# Zulip Chat Archive

## Stream: new members

### Topic: Having `ring` understand when i ≠ -i

#### Alex Griffin (May 14 2021 at 01:28):

I am trying to show that the elements `sr (-i + 1)`

and `sr (i + 1)`

of a given (non-degenerate) dihedral group `dihedral_group n`

are distinct elements whenever `i`

is such that `2i`

does not divide `n`

. I happen to know that this is precisely the condition that implies `-i`

and `i`

are distinct elements modulo `n`

, which should then imply that `sr (-i + 1)`

and `sr (i + 1)`

are distinct elements. There are a couple of problem with this: first, `ring`

cannot seem to figure out that `-i ≠ i`

, which makes some amount of sense considering that there are elements of `zmod n`

that are their own inverses, but how do I get Lean to figure out that this is the case? Second, even if Lean knew this to be the case, it would not know that `sr (-i + 1)`

and `sr (i + 1)`

are necessarily distinct. What is the best way to show that this must be true?

The MWE for this:

```
import group_theory.specific_groups.dihedral
open dihedral_group
variables {n : ℕ}
theorem dihedral_example [fact (n > 2)] (i : zmod n): 2 * i ≠ 0 → sr (-i + 1) ≠ sr (i + 1) :=
begin
intro hyp,
sorry,
end
```

#### Mario Carneiro (May 14 2021 at 01:29):

`ring`

doesn't know anything about proving disequalities

#### Mario Carneiro (May 14 2021 at 01:30):

it can only prove equalities, and only equalities that are true in all rings

#### Mario Carneiro (May 14 2021 at 01:30):

what is `sr`

(at least, what about it is relevant to the proof)?

#### Mario Carneiro (May 14 2021 at 01:32):

`sr`

is a constructor, so you can simplify the goal to `-i + 1 ≠ i + 1`

and then to `-i ≠ i`

or `2*i ≠ 0`

#### Mario Carneiro (May 14 2021 at 01:33):

which in zmod n is equivalent to `2*i`

does not divide `n`

#### Mario Carneiro (May 14 2021 at 01:35):

```
theorem dihedral_example (i : zmod n): 2 * i ≠ 0 → sr (-i + 1) ≠ sr (i + 1) :=
begin
intro h,
simp,
rwa [eq_comm, ← sub_eq_zero, sub_neg_eq_add, ← two_mul],
end
```

#### Alex Griffin (May 14 2021 at 01:37):

Thank you very much.

#### Alex Griffin (May 14 2021 at 12:58):

I actually have another question, which I'll tack on to the end of this topic because it originated from the prior discussion. I have a similar scenario to before, illustrated below:

```
import data.zmod.basic
theorem zmod_example (i : zmod n): 2 * i = 0 → ∀ (j : zmod n), j - i = j + i :=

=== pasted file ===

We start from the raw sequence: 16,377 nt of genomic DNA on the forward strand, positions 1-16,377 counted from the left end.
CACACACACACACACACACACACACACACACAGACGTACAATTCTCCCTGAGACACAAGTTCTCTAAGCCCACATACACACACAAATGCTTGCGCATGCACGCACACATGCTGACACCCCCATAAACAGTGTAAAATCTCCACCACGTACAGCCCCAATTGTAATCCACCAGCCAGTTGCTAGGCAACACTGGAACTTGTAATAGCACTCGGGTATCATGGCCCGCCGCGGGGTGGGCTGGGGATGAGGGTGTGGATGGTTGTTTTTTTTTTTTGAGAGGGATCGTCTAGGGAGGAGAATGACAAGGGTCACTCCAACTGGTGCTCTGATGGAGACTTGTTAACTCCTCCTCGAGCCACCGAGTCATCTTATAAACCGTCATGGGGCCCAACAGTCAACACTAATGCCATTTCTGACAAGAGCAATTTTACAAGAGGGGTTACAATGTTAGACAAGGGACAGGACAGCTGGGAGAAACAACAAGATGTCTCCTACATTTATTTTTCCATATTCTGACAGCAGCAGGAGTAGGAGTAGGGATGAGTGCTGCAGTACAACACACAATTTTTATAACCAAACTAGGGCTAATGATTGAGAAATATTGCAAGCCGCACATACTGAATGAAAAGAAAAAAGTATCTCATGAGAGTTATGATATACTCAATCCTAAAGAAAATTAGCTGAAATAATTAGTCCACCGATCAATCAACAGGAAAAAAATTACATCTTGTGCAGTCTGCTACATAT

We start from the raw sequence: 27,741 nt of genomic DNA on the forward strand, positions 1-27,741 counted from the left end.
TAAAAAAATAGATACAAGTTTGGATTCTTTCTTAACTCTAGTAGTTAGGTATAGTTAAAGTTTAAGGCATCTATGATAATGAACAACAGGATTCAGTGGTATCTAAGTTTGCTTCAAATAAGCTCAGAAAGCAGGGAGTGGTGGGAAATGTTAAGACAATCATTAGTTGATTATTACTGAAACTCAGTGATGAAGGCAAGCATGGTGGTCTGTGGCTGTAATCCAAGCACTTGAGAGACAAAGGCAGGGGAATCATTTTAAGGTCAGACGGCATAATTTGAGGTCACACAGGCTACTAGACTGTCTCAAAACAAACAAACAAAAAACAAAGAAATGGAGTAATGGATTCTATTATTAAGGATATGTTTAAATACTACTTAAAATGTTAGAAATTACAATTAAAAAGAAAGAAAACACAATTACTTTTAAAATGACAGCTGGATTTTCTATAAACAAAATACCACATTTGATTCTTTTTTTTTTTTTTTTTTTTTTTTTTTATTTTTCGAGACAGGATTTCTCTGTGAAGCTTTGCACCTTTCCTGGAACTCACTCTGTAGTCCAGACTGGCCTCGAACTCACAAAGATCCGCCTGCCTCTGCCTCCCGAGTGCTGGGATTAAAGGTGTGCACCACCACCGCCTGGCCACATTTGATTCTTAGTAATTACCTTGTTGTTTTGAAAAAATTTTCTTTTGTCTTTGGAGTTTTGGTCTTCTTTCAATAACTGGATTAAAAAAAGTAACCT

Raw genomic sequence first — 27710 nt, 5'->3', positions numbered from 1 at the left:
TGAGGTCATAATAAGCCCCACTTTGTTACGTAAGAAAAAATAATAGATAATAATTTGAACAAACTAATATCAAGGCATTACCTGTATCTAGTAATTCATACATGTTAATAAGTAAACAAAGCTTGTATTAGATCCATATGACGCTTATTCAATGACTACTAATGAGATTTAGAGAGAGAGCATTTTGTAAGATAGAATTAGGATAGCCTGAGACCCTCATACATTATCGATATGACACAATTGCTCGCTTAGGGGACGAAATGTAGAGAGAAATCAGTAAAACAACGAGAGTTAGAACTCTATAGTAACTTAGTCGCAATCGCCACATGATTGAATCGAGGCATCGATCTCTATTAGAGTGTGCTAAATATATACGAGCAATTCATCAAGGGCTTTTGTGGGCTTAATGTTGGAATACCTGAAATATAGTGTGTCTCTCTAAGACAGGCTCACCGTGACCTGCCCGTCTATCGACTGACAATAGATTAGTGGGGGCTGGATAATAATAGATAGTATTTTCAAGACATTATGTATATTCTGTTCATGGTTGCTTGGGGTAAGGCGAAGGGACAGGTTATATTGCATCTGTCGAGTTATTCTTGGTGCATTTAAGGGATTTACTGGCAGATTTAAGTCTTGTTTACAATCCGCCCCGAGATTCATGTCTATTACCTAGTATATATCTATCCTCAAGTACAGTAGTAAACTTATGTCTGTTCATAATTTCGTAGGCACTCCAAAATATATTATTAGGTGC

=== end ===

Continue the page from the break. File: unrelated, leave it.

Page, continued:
begin
intros hyp j,
sorry,
end
```

Now, from the previous example, it is very clear how to solve this. The current goal once `sorry`

is removed is `⊢ j - i = j + i`

, which should be as simple as simplifying the current goal to `⊢ -i = i`

and then using the hypothesis to show that this must be true. Except, if you try to use tactics like `ring`

or `simp`

to get rid of the `j`

s from the goal, it claims to not be able to simplify any further. What am I missing that Lean cannot figure out to remove the `j`

s from the goal?

#### Eric Rodriguez (May 14 2021 at 13:01):

`rw sub_eq_add_neg, congr`

will do

#### Eric Rodriguez (May 14 2021 at 13:01):

there's probably better ways

#### Eric Rodriguez (May 14 2021 at 13:03):

`library_search`

suggests `refine norm_num.sub_pos _ _ _ _ rfl (congr_arg ((+) j) _)`

, but I feel like this is nowhere near as legible

#### Alex Griffin (May 14 2021 at 13:05):

Thank you for the answer, thought I am also curious why Lean had trouble realizing that removing the `j`

s was a possibility with my initial setup. Was I not providing enough information, or was it something else?

#### Yakov Pechersky (May 14 2021 at 13:23):

Removing the js isn't always obviously the right step. Imagine you had something like j * i = j * - i, with i j in the integers. Obviously this is only true if j = 0 or i = 0. But perhaps you don't know that currently, and you have complex side hypothesese that if you did follow through their conclusions, you'd get j = 0. But before that, if you congr'd the j's away, you'd be left with an unsolvable goal.

Last updated: Dec 20 2023 at 11:08 UTC